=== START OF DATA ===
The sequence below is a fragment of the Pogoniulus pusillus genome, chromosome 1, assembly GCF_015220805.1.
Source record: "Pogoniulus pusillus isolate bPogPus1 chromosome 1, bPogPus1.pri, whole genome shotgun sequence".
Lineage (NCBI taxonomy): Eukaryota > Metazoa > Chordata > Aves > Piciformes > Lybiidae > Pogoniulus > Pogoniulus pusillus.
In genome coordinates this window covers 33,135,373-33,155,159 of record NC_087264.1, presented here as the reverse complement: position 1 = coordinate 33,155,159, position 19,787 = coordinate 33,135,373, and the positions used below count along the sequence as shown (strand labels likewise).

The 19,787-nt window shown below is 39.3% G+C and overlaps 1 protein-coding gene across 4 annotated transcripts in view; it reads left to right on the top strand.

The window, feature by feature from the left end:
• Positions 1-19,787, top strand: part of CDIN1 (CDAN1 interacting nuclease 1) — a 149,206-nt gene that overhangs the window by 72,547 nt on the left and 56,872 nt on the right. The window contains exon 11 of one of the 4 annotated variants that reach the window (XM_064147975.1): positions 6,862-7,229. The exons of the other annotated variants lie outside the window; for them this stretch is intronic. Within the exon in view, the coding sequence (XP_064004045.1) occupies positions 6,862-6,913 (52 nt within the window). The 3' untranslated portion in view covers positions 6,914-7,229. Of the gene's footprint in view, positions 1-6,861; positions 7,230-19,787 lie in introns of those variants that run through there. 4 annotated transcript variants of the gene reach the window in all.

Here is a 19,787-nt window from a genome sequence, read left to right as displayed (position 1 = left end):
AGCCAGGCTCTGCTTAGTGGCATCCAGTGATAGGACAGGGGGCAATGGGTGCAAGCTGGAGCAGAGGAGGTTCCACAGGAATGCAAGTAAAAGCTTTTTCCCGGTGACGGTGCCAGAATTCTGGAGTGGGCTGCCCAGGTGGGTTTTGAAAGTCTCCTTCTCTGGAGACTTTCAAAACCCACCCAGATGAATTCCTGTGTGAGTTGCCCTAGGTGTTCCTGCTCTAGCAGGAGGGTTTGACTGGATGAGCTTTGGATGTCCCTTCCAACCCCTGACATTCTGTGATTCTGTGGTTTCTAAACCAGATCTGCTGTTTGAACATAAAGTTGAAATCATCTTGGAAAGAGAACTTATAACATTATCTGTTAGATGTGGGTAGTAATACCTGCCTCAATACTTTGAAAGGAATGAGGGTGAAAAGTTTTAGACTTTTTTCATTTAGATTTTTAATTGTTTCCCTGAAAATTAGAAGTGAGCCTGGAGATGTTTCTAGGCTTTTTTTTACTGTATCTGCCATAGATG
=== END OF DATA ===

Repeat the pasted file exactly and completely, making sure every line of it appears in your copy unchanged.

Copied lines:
The sequence below is a fragment of the Pogoniulus pusillus genome, chromosome 1, assembly GCF_015220805.1.
Source record: "Pogoniulus pusillus isolate bPogPus1 chromosome 1, bPogPus1.pri, whole genome shotgun sequence".
Lineage (NCBI taxonomy): Eukaryota > Metazoa > Chordata > Aves > Piciformes > Lybiidae > Pogoniulus > Pogoniulus pusillus.
In genome coordinates this window covers 33,135,373-33,155,159 of record NC_087264.1, presented here as the reverse complement: position 1 = coordinate 33,155,159, position 19,787 = coordinate 33,135,373, and the positions used below count along the sequence as shown (strand labels likewise).

The 19,787-nt window shown below is 39.3% G+C and overlaps 1 protein-coding gene across 4 annotated transcripts in view; it reads left to right on the top strand.

The window, feature by feature from the left end:
• Positions 1-19,787, top strand: part of CDIN1 (CDAN1 interacting nuclease 1) — a 149,206-nt gene that overhangs the window by 72,547 nt on the left and 56,872 nt on the right. The window contains exon 11 of one of the 4 annotated variants that reach the window (XM_064147975.1): positions 6,862-7,229. The exons of the other annotated variants lie outside the window; for them this stretch is intronic. Within the exon in view, the coding sequence (XP_064004045.1) occupies positions 6,862-6,913 (52 nt within the window). The 3' untranslated portion in view covers positions 6,914-7,229. Of the gene's footprint in view, positions 1-6,861; positions 7,230-19,787 lie in introns of those variants that run through there. 4 annotated transcript variants of the gene reach the window in all.

Here is a 19,787-nt window from a genome sequence, read left to right as displayed (position 1 = left end):
AGCCAGGCTCTGCTTAGTGGCATCCAGTGATAGGACAGGGGGCAATGGGTGCAAGCTGGAGCAGAGGAGGTTCCACAGGAATGCAAGTAAAAGCTTTTTCCCGGTGACGGTGCCAGAATTCTGGAGTGGGCTGCCCAGGTGGGTTTTGAAAGTCTCCTTCTCTGGAGACTTTCAAAACCCACCCAGATGAATTCCTGTGTGAGTTGCCCTAGGTGTTCCTGCTCTAGCAGGAGGGTTTGACTGGATGAGCTTTGGATGTCCCTTCCAACCCCTGACATTCTGTGATTCTGTGGTTTCTAAACCAGATCTGCTGTTTGAACATAAAGTTGAAATCATCTTGGAAAGAGAACTTATAACATTATCTGTTAGATGTGGGTAGTAATACCTGCCTCAATACTTTGAAAGGAATGAGGGTGAAAAGTTTTAGACTTTTTTCATTTAGATTTTTAATTGTTTCCCTGAAAATTAGAAGTGAGCCTGGAGATGTTTCTAGGCTTTTTTTTACTGTATCTGCCATAGATG